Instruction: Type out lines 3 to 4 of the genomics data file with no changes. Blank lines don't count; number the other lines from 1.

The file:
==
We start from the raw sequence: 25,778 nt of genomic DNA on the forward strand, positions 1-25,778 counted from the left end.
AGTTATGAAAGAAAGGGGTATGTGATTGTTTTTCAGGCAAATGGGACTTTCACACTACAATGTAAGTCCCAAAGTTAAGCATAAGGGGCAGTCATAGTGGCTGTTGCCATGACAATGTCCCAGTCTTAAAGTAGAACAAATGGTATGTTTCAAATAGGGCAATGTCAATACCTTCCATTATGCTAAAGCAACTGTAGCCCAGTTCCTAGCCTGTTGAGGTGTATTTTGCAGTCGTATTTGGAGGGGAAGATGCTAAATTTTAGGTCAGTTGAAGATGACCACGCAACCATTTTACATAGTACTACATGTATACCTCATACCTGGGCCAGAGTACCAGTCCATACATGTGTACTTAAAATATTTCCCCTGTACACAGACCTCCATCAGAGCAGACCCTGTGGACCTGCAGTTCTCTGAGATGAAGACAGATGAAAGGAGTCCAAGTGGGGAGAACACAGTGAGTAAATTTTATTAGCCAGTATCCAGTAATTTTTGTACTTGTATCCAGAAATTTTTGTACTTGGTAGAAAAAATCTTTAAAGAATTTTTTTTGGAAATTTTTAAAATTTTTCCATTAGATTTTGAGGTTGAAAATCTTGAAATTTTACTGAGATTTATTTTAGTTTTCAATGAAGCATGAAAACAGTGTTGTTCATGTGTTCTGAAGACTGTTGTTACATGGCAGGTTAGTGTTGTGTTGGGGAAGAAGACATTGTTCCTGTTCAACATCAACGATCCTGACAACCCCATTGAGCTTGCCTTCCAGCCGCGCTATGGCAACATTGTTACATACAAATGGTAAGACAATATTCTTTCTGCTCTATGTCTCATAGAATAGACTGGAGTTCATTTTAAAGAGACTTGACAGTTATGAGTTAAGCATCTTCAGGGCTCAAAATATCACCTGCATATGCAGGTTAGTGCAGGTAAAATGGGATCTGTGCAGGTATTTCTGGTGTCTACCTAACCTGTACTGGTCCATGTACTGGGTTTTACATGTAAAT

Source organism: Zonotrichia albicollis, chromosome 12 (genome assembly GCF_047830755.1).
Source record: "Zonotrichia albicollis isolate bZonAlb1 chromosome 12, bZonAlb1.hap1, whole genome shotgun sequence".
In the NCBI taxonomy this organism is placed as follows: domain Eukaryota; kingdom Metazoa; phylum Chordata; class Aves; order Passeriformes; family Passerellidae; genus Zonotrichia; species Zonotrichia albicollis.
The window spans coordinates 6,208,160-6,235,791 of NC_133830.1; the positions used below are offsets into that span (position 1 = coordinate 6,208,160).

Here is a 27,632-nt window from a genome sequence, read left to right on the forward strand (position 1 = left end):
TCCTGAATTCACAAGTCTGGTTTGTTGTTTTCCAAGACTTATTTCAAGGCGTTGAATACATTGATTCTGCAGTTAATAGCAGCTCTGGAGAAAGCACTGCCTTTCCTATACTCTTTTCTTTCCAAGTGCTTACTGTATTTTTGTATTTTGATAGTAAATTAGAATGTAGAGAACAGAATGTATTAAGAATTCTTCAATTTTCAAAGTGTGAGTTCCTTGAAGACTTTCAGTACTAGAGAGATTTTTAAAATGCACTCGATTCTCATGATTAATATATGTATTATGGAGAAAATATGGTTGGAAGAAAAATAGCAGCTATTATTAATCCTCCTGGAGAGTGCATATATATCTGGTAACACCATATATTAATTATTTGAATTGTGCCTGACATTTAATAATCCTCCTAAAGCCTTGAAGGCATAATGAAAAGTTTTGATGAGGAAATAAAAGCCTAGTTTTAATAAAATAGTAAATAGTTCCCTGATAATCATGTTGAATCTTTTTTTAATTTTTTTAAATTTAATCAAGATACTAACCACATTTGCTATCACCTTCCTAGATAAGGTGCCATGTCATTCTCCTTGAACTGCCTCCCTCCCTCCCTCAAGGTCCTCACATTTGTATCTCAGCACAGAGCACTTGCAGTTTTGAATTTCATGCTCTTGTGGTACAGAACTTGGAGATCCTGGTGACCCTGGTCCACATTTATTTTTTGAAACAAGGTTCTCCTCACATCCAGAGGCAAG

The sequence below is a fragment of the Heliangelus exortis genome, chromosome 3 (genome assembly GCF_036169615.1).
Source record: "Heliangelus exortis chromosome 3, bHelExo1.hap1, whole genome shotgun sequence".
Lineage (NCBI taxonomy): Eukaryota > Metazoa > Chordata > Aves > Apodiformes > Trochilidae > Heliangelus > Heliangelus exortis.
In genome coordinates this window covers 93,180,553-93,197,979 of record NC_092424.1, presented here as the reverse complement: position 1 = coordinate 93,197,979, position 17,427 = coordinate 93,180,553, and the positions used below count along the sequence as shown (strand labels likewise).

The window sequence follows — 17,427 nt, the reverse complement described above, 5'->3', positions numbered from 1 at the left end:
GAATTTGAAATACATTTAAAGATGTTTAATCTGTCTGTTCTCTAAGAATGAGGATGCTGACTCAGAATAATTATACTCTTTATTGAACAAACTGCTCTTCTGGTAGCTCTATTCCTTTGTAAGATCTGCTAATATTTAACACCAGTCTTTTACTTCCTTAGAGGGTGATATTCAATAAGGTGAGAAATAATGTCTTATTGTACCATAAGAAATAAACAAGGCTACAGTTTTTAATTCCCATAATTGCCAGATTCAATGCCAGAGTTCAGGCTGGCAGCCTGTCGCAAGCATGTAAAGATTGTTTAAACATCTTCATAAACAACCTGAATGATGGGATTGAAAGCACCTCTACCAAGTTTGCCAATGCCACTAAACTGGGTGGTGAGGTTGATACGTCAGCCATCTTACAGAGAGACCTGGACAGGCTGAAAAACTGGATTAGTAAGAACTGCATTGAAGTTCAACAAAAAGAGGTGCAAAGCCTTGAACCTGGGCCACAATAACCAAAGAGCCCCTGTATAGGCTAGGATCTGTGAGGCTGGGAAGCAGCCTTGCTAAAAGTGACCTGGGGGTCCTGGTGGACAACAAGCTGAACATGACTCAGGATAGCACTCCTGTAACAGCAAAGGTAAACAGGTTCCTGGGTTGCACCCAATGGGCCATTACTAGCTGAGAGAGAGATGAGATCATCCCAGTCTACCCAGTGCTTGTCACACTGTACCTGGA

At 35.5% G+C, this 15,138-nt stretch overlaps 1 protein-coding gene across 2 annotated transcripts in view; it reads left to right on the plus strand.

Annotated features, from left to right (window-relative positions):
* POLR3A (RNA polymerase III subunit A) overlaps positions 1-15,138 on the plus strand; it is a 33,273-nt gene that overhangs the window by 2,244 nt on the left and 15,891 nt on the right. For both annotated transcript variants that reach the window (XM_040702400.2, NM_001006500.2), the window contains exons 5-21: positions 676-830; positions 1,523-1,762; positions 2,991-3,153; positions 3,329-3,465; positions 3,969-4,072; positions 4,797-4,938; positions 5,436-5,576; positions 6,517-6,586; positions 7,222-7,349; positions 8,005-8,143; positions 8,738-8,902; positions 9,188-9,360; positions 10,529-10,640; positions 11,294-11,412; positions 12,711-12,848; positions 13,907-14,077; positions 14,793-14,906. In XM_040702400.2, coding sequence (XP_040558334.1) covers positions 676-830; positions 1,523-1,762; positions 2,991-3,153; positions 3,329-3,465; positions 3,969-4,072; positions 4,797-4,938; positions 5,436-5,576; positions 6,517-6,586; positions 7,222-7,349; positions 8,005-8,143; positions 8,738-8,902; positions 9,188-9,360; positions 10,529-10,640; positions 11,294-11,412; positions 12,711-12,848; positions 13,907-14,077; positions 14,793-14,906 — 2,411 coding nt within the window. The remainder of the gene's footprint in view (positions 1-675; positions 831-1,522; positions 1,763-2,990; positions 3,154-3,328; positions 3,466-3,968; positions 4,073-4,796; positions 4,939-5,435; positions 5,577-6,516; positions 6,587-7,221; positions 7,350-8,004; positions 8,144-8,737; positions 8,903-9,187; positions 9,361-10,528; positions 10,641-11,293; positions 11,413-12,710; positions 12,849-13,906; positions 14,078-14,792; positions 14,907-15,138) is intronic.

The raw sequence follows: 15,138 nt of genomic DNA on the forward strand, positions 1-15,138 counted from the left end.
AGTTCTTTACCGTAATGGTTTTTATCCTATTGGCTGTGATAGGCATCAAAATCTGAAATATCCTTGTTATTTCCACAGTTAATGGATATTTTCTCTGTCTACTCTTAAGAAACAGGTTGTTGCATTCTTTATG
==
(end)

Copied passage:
Source organism: Zonotrichia albicollis, chromosome 12 (genome assembly GCF_047830755.1).
Source record: "Zonotrichia albicollis isolate bZonAlb1 chromosome 12, bZonAlb1.hap1, whole genome shotgun sequence".